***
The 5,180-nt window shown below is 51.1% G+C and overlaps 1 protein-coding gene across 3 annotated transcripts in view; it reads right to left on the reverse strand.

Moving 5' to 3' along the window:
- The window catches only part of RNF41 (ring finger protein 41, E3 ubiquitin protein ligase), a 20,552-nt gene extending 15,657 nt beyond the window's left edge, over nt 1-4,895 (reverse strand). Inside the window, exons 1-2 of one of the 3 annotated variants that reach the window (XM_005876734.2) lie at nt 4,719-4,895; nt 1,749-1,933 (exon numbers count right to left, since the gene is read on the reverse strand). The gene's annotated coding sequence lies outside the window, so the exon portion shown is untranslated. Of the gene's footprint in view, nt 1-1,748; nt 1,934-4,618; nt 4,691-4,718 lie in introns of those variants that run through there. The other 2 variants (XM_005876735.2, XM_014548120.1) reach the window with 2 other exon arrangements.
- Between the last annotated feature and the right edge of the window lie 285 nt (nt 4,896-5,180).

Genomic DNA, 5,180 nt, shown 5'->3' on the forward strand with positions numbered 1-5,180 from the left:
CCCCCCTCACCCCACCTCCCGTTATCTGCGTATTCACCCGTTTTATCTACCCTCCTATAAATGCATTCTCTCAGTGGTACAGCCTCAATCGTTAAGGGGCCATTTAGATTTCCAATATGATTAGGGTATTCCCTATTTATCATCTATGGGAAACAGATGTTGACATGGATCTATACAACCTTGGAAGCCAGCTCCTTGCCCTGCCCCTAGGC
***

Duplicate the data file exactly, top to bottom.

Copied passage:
The 5,180-nt window shown below is 51.1% G+C and overlaps 1 protein-coding gene across 3 annotated transcripts in view; it reads right to left on the reverse strand.

Moving 5' to 3' along the window:
- The window catches only part of RNF41 (ring finger protein 41, E3 ubiquitin protein ligase), a 20,552-nt gene extending 15,657 nt beyond the window's left edge, over nt 1-4,895 (reverse strand). Inside the window, exons 1-2 of one of the 3 annotated variants that reach the window (XM_005876734.2) lie at nt 4,719-4,895; nt 1,749-1,933 (exon numbers count right to left, since the gene is read on the reverse strand). The gene's annotated coding sequence lies outside the window, so the exon portion shown is untranslated. Of the gene's footprint in view, nt 1-1,748; nt 1,934-4,618; nt 4,691-4,718 lie in introns of those variants that run through there. The other 2 variants (XM_005876735.2, XM_014548120.1) reach the window with 2 other exon arrangements.
- Between the last annotated feature and the right edge of the window lie 285 nt (nt 4,896-5,180).

Genomic DNA, 5,180 nt, shown 5'->3' on the forward strand with positions numbered 1-5,180 from the left:
CCCCCCTCACCCCACCTCCCGTTATCTGCGTATTCACCCGTTTTATCTACCCTCCTATAAATGCATTCTCTCAGTGGTACAGCCTCAATCGTTAAGGGGCCATTTAGATTTCCAATATGATTAGGGTATTCCCTATTTATCATCTATGGGAAACAGATGTTGACATGGATCTATACAACCTTGGAAGCCAGCTCCTTGCCCTGCCCCTAGGC